O

o layer (ice shell and water ocean) is probably composed of three sub-layers: an JE C

outer, brittle/elastic ice layer, an underlying ductile layer of potentially convecting ice, and a lower layer of liquid. The densities of these layers are expected to be greater for the lower layers, although some low-density pockets (briny ice/water or temperature-driven density anomalies) may occur throughout [409].

Melosh et al., argue that most of Europa's ocean is at the temperature of maximum density and that the bulk of the vigorously convecting ocean is separated from the bottom of the ice shell by a thin "stratosphere" of stably stratified water which is at the freezing point, and as a result, buoyant. Europa's overall density indicates it is mainly composed of silicates, not ice, and therefore contains radioactive heat-producing elements. This is enough to keep water beneath the ice shell stirred by vigorous thermal convection [410].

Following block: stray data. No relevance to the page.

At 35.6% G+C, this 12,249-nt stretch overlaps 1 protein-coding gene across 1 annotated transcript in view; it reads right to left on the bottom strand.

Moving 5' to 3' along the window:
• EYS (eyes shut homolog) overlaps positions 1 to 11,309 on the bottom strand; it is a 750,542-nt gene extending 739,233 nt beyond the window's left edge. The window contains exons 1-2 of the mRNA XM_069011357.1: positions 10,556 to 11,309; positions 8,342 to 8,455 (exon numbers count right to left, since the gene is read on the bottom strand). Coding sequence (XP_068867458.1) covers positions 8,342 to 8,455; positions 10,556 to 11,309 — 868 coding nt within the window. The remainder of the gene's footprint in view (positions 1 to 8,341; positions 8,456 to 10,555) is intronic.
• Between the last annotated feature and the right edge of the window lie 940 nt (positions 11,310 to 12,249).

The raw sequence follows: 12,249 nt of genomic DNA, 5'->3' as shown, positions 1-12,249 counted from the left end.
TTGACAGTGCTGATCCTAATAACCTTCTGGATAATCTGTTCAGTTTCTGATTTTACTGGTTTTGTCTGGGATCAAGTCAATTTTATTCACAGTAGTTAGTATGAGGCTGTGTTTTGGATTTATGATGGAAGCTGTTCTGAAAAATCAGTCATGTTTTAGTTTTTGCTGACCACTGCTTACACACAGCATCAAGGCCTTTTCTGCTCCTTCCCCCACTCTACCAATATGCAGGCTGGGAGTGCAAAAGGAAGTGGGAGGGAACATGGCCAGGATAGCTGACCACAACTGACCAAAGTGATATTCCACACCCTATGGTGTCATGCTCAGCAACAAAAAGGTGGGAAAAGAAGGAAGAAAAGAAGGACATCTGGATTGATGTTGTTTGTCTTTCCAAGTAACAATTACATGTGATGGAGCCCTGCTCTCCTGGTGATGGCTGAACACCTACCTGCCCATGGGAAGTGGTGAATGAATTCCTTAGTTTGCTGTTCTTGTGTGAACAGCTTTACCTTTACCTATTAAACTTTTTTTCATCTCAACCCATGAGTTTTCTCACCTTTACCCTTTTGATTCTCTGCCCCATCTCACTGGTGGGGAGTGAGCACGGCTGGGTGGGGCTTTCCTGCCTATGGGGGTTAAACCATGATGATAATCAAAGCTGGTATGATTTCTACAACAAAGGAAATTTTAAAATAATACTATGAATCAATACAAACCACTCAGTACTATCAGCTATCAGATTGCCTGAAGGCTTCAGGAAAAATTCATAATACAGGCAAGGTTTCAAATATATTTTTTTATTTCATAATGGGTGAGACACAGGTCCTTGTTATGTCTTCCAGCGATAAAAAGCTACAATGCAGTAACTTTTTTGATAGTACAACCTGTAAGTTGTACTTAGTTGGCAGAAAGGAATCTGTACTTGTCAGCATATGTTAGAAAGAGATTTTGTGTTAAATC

There has been much speculation that Europa's ocean might harbor life or, at least, prebiotic conditions. According to Kargel et al., just as life on Earth requires liquid water, chemical disequilibria, and elemental building blocks, we may find that these same stipulations are met on Europa and may have existed continuously or sporadically since Europa's origin. Molecular and isotopic studies of gas hydrates in lightless chemosynthetic communities of the Gulf of Mexico provide evidence that bacteria can directly oxidize hydrate-bound methane. Hydrocarbons from decomposing gas hydrates appear to drive complex biogeochemical processes in sediments that surround gas hydrate extrusion features helping to support complex chemosynthetic microorganisms. Metabolic processes such as methanogen-esis, sulfur reduction, and iron oxide reduction have been suggested for Europa. Excreted byproducts and decaying material from chemoautotrophic organisms could serve as the basis for a Europan ecosystem by supplying carbon and energy sources to heterotrophic life forms at higher trophic levels. Photosynthesis would be unnecessary in this scenario. According to some geologic interpretations of Europa, there could in fact be enough chemical energy available on Europa to drive the development of a biomass. Calculations indicate that there may also be enough organic carbon to allow the existence of a dense, well-developed ecosystem. Even in the unlikely absence of endogenic sources of organic carbon, impacts can deliver organics, including amino acids. While temperature can certainly play a part in the development of life in an ocean, the exact temperature of an ocean can depend upon pressure and solutes. And, at any given location, the local temperature could be warmer near a hydrothermal vent. Thus, there could be conditions in Europa's ocean similar to conditions on Earth. Where Europan and terrestrial environments overlap in their physiochemical nature, examples from Earth reveal that life can cope and grow under conditions as extreme as the range of conditions expected for Europa. It is certainly possible that there are conditions on Europa that are far colder and of higher pressure than on Earth, but it is not certain that either of these conditions would be prohibitive to life as long as liquid water is present to allow organisms to grow. On Earth hypersaline, acidic, alkaline, and metal-rich environments harbor tenacious microbial communities. Therefore, it appears that £ organisms are able to exist and thrive under an extraordinary range of conditions te wherever fresh liquid water or brines are present. Likewise, brine-filled cracks n ys in sea ice or in the lithosphere provide a suitable habitat for microorganisms.